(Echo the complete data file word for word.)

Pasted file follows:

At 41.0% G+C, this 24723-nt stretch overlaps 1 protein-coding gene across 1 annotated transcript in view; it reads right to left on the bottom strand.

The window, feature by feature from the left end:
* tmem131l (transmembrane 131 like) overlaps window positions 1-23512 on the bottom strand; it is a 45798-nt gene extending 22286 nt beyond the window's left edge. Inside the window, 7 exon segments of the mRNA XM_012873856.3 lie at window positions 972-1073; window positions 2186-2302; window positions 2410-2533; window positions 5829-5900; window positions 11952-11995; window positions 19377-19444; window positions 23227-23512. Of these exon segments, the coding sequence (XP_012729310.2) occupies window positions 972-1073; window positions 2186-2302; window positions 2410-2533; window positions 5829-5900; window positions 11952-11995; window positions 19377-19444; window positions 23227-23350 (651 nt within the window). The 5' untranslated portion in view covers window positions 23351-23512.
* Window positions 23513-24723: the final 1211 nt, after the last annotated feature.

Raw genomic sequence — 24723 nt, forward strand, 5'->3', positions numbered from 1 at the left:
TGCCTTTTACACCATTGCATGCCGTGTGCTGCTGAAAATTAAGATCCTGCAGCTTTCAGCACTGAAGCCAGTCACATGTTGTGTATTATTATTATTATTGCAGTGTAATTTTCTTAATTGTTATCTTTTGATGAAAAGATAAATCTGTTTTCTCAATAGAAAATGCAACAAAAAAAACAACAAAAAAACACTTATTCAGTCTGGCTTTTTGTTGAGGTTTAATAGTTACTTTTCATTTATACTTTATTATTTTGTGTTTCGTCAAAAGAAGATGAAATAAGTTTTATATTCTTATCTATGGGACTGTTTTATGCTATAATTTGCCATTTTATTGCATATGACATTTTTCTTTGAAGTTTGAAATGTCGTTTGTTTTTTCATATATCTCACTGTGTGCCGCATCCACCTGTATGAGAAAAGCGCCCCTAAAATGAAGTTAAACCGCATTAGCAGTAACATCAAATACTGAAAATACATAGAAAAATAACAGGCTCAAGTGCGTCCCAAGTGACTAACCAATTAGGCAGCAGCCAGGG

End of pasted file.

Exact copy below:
At 41.0% G+C, this 24723-nt stretch overlaps 1 protein-coding gene across 1 annotated transcript in view; it reads right to left on the bottom strand.

The window, feature by feature from the left end:
* tmem131l (transmembrane 131 like) overlaps window positions 1-23512 on the bottom strand; it is a 45798-nt gene extending 22286 nt beyond the window's left edge. Inside the window, 7 exon segments of the mRNA XM_012873856.3 lie at window positions 972-1073; window positions 2186-2302; window positions 2410-2533; window positions 5829-5900; window positions 11952-11995; window positions 19377-19444; window positions 23227-23512. Of these exon segments, the coding sequence (XP_012729310.2) occupies window positions 972-1073; window positions 2186-2302; window positions 2410-2533; window positions 5829-5900; window positions 11952-11995; window positions 19377-19444; window positions 23227-23350 (651 nt within the window). The 5' untranslated portion in view covers window positions 23351-23512.
* Window positions 23513-24723: the final 1211 nt, after the last annotated feature.

Raw genomic sequence — 24723 nt, forward strand, 5'->3', positions numbered from 1 at the left:
TGCCTTTTACACCATTGCATGCCGTGTGCTGCTGAAAATTAAGATCCTGCAGCTTTCAGCACTGAAGCCAGTCACATGTTGTGTATTATTATTATTATTGCAGTGTAATTTTCTTAATTGTTATCTTTTGATGAAAAGATAAATCTGTTTTCTCAATAGAAAATGCAACAAAAAAAACAACAAAAAAACACTTATTCAGTCTGGCTTTTTGTTGAGGTTTAATAGTTACTTTTCATTTATACTTTATTATTTTGTGTTTCGTCAAAAGAAGATGAAATAAGTTTTATATTCTTATCTATGGGACTGTTTTATGCTATAATTTGCCATTTTATTGCATATGACATTTTTCTTTGAAGTTTGAAATGTCGTTTGTTTTTTCATATATCTCACTGTGTGCCGCATCCACCTGTATGAGAAAAGCGCCCCTAAAATGAAGTTAAACCGCATTAGCAGTAACATCAAATACTGAAAATACATAGAAAAATAACAGGCTCAAGTGCGTCCCAAGTGACTAACCAATTAGGCAGCAGCCAGGG